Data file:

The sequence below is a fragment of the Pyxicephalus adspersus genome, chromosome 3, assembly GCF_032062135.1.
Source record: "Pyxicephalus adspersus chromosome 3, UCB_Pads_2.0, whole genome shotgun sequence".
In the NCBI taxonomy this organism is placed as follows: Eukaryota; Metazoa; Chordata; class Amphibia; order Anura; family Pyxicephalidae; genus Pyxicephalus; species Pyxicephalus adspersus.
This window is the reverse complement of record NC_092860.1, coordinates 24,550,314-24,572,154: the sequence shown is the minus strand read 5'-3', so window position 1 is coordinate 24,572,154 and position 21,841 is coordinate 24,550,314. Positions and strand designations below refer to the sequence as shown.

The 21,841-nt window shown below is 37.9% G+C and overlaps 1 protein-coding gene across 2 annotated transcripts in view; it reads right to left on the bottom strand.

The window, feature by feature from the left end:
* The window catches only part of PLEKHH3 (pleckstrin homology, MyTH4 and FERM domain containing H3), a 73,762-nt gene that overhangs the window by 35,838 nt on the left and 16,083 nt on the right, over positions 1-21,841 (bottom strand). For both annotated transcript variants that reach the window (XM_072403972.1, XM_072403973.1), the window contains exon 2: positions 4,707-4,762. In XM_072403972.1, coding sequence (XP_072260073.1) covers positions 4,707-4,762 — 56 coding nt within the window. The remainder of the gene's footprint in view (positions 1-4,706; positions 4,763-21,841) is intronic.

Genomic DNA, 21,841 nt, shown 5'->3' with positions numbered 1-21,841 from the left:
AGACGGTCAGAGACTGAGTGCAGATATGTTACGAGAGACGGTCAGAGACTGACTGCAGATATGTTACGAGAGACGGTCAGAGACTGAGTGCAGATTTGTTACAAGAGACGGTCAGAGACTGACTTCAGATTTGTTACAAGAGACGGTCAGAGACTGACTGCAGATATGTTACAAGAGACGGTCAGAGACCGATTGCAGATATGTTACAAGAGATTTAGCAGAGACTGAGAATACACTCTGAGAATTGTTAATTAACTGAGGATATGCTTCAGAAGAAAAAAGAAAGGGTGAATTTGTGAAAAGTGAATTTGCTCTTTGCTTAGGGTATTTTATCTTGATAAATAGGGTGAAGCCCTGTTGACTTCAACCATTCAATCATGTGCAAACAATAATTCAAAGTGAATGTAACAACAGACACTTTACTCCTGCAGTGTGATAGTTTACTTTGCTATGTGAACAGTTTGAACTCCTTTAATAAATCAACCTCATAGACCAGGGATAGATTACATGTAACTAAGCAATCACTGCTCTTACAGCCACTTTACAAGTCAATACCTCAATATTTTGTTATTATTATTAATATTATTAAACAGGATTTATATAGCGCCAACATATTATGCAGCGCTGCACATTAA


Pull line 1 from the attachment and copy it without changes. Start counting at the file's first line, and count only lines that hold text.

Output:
The sequence below is a fragment of the Pyxicephalus adspersus genome, chromosome 3, assembly GCF_032062135.1.